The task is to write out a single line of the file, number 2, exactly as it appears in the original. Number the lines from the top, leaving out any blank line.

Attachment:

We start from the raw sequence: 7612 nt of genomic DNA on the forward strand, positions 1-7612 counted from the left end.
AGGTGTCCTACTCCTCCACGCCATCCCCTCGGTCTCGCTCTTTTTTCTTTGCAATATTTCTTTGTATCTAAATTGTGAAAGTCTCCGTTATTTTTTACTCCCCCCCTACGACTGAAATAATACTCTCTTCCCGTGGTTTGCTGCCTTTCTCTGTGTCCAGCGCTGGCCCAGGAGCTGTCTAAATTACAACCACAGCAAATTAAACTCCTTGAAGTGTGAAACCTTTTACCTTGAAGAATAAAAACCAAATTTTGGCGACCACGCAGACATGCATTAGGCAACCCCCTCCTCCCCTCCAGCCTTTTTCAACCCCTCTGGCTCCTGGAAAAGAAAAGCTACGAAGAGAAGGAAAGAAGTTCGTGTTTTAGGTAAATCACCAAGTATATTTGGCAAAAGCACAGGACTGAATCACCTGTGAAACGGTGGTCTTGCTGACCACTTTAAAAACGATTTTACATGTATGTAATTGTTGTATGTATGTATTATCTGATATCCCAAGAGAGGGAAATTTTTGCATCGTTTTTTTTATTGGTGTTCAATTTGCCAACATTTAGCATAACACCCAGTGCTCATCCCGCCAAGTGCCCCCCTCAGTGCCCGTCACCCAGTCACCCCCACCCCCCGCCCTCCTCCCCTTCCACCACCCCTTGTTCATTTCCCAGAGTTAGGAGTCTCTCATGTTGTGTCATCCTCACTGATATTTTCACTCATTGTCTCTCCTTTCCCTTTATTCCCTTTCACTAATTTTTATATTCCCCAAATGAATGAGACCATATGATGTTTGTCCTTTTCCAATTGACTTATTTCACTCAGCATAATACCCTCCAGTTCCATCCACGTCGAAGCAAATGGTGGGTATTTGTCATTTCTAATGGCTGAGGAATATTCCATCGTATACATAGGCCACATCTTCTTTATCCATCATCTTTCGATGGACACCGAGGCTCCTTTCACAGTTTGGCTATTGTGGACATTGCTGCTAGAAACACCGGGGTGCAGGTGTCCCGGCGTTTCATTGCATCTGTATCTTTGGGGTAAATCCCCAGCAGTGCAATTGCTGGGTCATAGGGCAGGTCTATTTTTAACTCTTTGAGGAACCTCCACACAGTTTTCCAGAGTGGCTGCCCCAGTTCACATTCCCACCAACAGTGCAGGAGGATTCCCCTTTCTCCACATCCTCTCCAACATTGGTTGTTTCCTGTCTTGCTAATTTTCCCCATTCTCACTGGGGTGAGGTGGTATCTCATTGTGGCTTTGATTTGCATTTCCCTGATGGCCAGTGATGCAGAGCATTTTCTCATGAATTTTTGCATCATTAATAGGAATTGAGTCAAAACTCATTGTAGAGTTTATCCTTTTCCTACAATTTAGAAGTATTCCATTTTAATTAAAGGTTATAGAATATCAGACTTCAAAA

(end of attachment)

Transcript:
AGGTGTCCTACTCCTCCACGCCATCCCCTCGGTCTCGCTCTTTTTTCTTTGCAATATTTCTTTGTATCTAAATTGTGAAAGTCTCCGTTATTTTTTACTCCCCCCCTACGACTGAAATAATACTCTCTTCCCGTGGTTTGCTGCCTTTCTCTGTGTCCAGCGCTGGCCCAGGAGCTGTCTAAATTACAACCACAGCAAATTAAACTCCTTGAAGTGTGAAACCTTTTACCTTGAAGAATAAAAACCAAATTTTGGCGACCACGCAGACATGCATTAGGCAACCCCCTCCTCCCCTCCAGCCTTTTTCAACCCCTCTGGCTCCTGGAAAAGAAAAGCTACGAAGAGAAGGAAAGAAGTTCGTGTTTTAGGTAAATCACCAAGTATATTTGGCAAAAGCACAGGACTGAATCACCTGTGAAACGGTGGTCTTGCTGACCACTTTAAAAACGATTTTACATGTATGTAATTGTTGTATGTATGTATTATCTGATATCCCAAGAGAGGGAAATTTTTGCATCGTTTTTTTTATTGGTGTTCAATTTGCCAACATTTAGCATAACACCCAGTGCTCATCCCGCCAAGTGCCCCCCTCAGTGCCCGTCACCCAGTCACCCCCACCCCCCGCCCTCCTCCCCTTCCACCACCCCTTGTTCATTTCCCAGAGTTAGGAGTCTCTCATGTTGTGTCATCCTCACTGATATTTTCACTCATTGTCTCTCCTTTCCCTTTATTCCCTTTCACTAATTTTTATATTCCCCAAATGAATGAGACCATATGATGTTTGTCCTTTTCCAATTGACTTATTTCACTCAGCATAATACCCTCCAGTTCCATCCACGTCGAAGCAAATGGTGGGTATTTGTCATTTCTAATGGCTGAGGAATATTCCATCGTATACATAGGCCACATCTTCTTTATCCATCATCTTTCGATGGACACCGAGGCTCCTTTCACAGTTTGGCTATTGTGGACATTGCTGCTAGAAACACCGGGGTGCAGGTGTCCCGGCGTTTCATTGCATCTGTATCTTTGGGGTAAATCCCCAGCAGTGCAATTGCTGGGTCATAGGGCAGGTCTATTTTTAACTCTTTGAGGAACCTCCACACAGTTTTCCAGAGTGGCTGCCCCAGTTCACATTCCCACCAACAGTGCAGGAGGATTCCCCTTTCTCCACATCCTCTCCAACATTGGTTGTTTCCTGTCTTGCTAATTTTCCCCATTCTCACTGGGGTGAGGTGGTATCTCATTGTGGCTTTGATTTGCATTTCCCTGATGGCCAGTGATGCAGAGCATTTTCTCATGAATTTTTGCATCATTAATAGGAATTGAGTCAAAACTCATTGTAGAGTTTATCCTTTTCCTACAATTTAGAAGTATTCCATTTTAATTAAAGGTTATAGAATATCAGACTTCAAAA